The MSc in Environment and Development (E&D) is an interdisciplinary programme exploring the inter-dependencies between pressing environmental concerns and development pressures. It explores these themes, the disputes around it and practical issues from an informed theoretical perspective, with an abiding concern for social justice claims. Conventional academic approaches focus on development or the environment as separate categories, while this programme looks at socioeconomic development as a socio-ecological and politicoecological process.
In particular this E&D programme focuses on:
- grounding students in an awareness of the contested development paradigm;
- inculcating an awareness of economic, political and cultural links between environmental change and social inclusion.
Those issues will be studied at the local and national level, but also taking into account the global scale of environmental and development agendas. In many cases the root causes of inequality and poverty, both in the Global South and in the Global North, are driven by regional or global economics far beyond the borders of a particular country, village or region.
The programme will teach you to critically evaluate the multiple dimensions of the relationship between development and the environment. Teaching, fieldwork, group and practical exercises will use examples of relevance to Northern and Southern countries.
The breadth and depth of the School of GeoSciences enables students to explore a variety of environment and development issues relevant to the programme: e.g. biophysical dynamics, food insecurity, environmental governance, river basin management, cultural studies, climate change, multiple scarcities and inequalities, gender and development,etc. Students are challenged to cultivate research thinking that is cross-cutting and globally relevant, but also grounded in cases that focus on particular issues, places or systems, providing insights to effective solutions.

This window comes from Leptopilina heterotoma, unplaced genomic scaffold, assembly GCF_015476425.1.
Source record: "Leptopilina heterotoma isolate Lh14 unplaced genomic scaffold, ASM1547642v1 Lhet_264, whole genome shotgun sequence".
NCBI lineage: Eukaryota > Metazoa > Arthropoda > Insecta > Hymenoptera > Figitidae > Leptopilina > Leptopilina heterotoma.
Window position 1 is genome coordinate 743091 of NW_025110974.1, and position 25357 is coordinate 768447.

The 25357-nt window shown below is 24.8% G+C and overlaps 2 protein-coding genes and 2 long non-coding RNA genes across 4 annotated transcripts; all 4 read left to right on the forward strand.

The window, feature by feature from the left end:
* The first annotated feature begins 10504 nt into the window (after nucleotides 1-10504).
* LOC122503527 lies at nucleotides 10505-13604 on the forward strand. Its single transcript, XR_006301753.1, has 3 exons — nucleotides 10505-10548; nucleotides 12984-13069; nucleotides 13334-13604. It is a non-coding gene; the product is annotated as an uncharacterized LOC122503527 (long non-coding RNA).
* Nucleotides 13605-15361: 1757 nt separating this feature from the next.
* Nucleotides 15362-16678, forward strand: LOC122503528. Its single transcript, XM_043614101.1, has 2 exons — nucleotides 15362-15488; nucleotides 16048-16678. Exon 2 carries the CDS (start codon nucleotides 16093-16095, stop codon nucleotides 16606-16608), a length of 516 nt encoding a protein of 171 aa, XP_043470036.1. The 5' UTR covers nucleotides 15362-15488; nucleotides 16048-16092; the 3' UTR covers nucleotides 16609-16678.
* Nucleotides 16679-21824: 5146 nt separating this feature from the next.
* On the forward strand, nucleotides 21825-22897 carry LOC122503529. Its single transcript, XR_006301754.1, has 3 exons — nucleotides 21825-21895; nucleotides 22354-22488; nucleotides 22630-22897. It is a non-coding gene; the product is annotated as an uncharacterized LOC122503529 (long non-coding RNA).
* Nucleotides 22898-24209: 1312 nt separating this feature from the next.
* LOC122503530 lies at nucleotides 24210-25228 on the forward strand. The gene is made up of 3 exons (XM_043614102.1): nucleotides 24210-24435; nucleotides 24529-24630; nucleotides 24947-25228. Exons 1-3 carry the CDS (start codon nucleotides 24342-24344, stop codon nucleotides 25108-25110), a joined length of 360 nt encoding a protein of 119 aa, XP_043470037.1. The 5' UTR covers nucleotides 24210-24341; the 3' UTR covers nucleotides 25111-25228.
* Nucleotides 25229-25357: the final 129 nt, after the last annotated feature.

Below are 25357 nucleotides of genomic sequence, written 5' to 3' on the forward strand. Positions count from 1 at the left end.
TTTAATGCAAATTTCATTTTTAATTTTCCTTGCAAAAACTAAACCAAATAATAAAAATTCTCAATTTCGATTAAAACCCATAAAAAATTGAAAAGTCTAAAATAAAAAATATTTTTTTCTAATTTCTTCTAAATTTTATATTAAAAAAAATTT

This programme is affiliated with the University's Global Development Academy.
This MSc consists of two semesters of taught courses. Students take two compulsory and four option courses, each a balance of lectures, seminars, workshops and visits, followed by an individual dissertation.
Compulsory courses typically will be:
Understanding Environment and Development
Development: Principles and Practices
In consultation with the Programme Director, you will choose from a range of option courses. We particularly recommend:
Applications in Ecological Economics
Atmospheric Quality and Global Change
Case Studies in Sustainable Development
Ecosystem Services 1: Ecosystem Dynamics and Functions
Energy & Society
Energy Policy and Politics
Environmental Impact Assessment
Forests and Environment
Foundations in Ecological Economics
Gender and Development
Global Environment and Society
Global Environmental Politics
Governing Mineral Extraction in Africa
Human Dimensions of Environmental Change and Sustainability
Integrated Resource Planning
International Political Economy
Interpreting Development: Institutions and Practices
Interrelationships in Food Systems
Land Use/Environmental Interactions
Marine Infrastructure and Environmental Change
Marine Systems and Policies
Participation in Policy and Planning
Principles of Environmental Sustainability
Principles of Geographical Information Science
Research Design in Human Geography
Soil Protection and Management
South Asia: Roots of Poverty and Development
The International Politics of Money
Waste Reduction and Recycling
Water Resource Management
Courses are offered subject to timetabling and availability and are subject to change.
This programme is suitable for students seeking roles within international and national development agencies, thinktanks, NGOs, environmental consultancies or the private sector, or those going on to PhD research.
Would you like to know what it’s really like to study at the School of GeoSciences?
Visit our student experience blog where you can find articles, advice, videos and ask current students your questions. https://edingeoscistudents.wordpress.com/